Network Effects

Summary: Network Effects describes the phenomenon how the value of a good or service increases as more people start to use that good or service.

Originators: Theodore Vail (1845-1920), Robert Metcalfe (1946-Present)

Keywords: network externality, demand-side economies of scale, marketing, customer base, value, monopoly, social media, congestion, good, service

Certain products only have value if a large number of people are using them. A classic example is that of technology used for communication such as a phone or fax machine. Critical mass is needed — these devices are only valuable if lots of other people have phones that you can call and machines you can fax.

This phenomenon was first described by Theodore Vail in 1908. Vail used the concept of Network Effects to build AT&T into a monopoly of telephone communication in the early 1900s. Later, Robert Metcalfe described Network Effects related to the importance of more people engaging in use of the Internet for it to become beneficial to everyone.[i]

Both the Internet and the telephone are examples of Direct Network Effects, in which more customers directly increase the value of a product or service. There are also Indirect Network Effects, which occur when more customers indirectly increase the value of a product of service. For example, when more people use Uber, this does not directly make Uber more valuable. However, the more people who use Uber, the more Uber is motivated to improve the quality of their service, which ends up indirectly impacting the value of this service.[ii]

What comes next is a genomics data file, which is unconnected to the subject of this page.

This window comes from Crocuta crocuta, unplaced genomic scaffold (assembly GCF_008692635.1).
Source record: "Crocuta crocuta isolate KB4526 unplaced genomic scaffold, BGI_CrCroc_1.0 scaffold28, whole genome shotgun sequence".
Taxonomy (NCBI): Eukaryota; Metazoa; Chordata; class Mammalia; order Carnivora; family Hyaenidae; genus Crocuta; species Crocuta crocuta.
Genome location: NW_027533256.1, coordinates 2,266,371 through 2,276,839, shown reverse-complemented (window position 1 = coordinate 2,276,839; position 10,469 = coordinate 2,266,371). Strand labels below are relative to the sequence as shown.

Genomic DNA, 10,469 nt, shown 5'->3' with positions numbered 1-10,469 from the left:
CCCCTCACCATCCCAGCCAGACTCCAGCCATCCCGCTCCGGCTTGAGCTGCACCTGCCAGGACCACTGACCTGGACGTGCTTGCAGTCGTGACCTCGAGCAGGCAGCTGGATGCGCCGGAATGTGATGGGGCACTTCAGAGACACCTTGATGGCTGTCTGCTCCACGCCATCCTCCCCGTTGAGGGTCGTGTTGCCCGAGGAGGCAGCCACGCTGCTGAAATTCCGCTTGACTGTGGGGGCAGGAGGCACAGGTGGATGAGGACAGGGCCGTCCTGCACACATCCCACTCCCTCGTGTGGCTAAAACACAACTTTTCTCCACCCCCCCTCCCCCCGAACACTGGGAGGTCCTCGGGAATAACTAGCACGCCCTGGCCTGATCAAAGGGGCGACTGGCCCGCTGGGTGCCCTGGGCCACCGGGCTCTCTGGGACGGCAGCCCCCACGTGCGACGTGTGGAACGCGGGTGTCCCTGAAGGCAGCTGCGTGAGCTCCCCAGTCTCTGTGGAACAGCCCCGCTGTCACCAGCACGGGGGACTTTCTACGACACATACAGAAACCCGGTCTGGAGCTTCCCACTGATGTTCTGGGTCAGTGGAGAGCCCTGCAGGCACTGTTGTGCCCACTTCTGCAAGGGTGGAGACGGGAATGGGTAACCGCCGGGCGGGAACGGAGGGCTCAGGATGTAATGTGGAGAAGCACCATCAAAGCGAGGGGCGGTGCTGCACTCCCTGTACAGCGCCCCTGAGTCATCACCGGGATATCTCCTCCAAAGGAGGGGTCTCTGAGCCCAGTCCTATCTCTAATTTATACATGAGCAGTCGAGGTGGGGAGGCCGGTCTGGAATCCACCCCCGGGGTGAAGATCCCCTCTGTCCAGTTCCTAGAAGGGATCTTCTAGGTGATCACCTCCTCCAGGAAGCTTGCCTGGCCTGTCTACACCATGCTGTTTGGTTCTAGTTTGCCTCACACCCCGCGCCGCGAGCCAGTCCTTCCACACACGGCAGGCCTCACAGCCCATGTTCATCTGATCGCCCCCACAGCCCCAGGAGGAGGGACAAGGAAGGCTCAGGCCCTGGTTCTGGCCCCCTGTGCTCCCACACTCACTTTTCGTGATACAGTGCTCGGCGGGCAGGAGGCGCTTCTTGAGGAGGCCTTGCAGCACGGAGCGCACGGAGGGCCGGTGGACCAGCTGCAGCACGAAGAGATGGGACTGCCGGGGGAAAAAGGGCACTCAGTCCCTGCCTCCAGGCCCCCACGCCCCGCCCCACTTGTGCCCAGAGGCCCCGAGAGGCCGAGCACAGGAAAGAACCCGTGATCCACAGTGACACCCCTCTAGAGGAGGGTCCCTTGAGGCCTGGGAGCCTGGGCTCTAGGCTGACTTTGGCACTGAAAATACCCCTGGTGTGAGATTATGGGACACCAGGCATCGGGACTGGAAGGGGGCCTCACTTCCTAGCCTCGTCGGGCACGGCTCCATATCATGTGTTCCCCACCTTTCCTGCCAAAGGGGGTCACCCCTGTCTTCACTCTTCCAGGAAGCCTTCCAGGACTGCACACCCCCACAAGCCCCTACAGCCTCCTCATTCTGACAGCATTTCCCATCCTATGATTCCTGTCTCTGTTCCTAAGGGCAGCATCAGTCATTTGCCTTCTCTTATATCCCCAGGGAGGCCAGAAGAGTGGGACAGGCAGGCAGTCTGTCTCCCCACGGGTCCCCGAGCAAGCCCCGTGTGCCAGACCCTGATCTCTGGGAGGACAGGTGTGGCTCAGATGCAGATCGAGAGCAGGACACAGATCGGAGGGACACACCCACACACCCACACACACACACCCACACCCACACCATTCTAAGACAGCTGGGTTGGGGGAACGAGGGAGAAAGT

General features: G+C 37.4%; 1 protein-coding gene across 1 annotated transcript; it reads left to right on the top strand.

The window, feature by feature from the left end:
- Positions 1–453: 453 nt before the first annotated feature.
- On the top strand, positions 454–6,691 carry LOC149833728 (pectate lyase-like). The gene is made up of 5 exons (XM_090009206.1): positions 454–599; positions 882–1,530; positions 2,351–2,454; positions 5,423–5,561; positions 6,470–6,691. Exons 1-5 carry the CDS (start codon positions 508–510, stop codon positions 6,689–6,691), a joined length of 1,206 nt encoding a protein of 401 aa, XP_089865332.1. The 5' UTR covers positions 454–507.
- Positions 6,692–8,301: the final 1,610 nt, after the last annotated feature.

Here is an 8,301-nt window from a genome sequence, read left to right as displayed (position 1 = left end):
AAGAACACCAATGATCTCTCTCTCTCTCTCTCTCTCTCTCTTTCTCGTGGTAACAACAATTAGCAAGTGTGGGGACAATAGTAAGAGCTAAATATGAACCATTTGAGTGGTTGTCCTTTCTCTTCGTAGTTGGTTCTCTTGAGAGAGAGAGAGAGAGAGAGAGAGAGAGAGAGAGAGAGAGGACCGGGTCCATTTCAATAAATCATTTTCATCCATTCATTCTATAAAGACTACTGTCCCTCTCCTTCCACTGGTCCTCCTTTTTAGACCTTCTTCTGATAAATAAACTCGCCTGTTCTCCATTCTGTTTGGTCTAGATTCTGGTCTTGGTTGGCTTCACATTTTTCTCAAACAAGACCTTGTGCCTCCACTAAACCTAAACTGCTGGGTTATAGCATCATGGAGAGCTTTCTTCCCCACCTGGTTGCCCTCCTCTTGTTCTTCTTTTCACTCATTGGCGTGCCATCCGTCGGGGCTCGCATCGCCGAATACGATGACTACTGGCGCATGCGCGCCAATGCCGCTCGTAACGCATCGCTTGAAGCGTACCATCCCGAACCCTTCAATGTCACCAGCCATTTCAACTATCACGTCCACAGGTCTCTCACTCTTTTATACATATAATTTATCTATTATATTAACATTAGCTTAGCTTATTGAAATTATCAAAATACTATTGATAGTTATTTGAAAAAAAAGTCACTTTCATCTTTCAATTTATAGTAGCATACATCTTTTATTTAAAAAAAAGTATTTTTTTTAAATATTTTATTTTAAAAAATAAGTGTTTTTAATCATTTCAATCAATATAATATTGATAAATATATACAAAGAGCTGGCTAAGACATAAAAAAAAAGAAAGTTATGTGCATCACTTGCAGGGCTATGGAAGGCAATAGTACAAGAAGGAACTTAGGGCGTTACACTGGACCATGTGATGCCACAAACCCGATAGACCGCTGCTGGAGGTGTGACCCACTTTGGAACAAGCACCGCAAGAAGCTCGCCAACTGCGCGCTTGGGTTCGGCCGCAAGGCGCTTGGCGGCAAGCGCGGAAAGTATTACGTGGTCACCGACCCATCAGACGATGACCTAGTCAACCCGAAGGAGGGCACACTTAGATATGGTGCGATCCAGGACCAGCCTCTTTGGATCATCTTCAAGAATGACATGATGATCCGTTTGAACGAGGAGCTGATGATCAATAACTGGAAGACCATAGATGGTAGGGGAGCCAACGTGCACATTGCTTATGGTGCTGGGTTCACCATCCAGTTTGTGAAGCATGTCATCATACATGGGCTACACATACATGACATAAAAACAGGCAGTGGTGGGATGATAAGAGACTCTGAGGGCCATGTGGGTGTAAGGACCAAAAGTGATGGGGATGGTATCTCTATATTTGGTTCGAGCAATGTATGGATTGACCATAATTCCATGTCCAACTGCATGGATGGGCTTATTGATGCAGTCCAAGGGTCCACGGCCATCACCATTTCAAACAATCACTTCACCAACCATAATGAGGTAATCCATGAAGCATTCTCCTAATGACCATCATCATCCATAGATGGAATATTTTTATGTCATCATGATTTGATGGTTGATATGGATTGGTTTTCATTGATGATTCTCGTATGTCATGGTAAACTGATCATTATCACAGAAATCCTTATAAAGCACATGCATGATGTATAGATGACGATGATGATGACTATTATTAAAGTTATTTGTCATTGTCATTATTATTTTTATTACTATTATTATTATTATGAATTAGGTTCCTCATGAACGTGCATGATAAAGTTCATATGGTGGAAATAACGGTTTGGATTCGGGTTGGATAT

Another prime example of Network Effects can be found in various social media services, such as Facebook. The more people who use Facebook, the more valuable Facebook becomes. This in turn, attracts more people to Facebook, as people do not want to miss out on a service that so many other people are using. Thus, Facebook continues to increase in value and attract more people at the same time.

Using Network Effects to Improve Businesses

Businesses who succeed at utilizing Network Effects can gain a competitive advantage in their industry. Consider two ways in which this can happen:

  1. Businesses can harness the power of Network Effects through engaging with products that are already highly valuable. They can consider what products are being used by a large number of people and consider utilizing those products within their business.

For example, Visa is a type of credit card used by over 2.9 billion people. Businesses can make a point to accept Visa credit cards and gain more customers who might have gone elsewhere if the business only accepted cash.

Businesses can harness the power of social media through advertising via various media platforms that are already popular and attract large numbers of people.

  1. Businesses can create network effects within their own products and services through encouraging high engagement, interacting with customers, and providing high quality products.

The reason many social media platforms developed high network effects is because they are engaging and interactive. This is a means of drawing new customers in and building up a client base to build value within the business.

Once people engage with a product or service, businesses can focus on keeping products and services as high quality as possible. This keeps people engaged in the long run.

References

[i] Easley, D. & Kleinberg, J. (2010). Networks, crowds, and markets. Reasoning about a highly connected world. Cambridge University Press.

[ii] Clements, M. T. (2004). Direct and indirect network effects: Are they equivalent? International Journal of Industrial Organization, 22(5), 633-645.


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Please cite this article as: esthermsmth, "Network Effects," in Learning Theories, September 23, 2017, https://www.learning-theories.com/network-effects.html.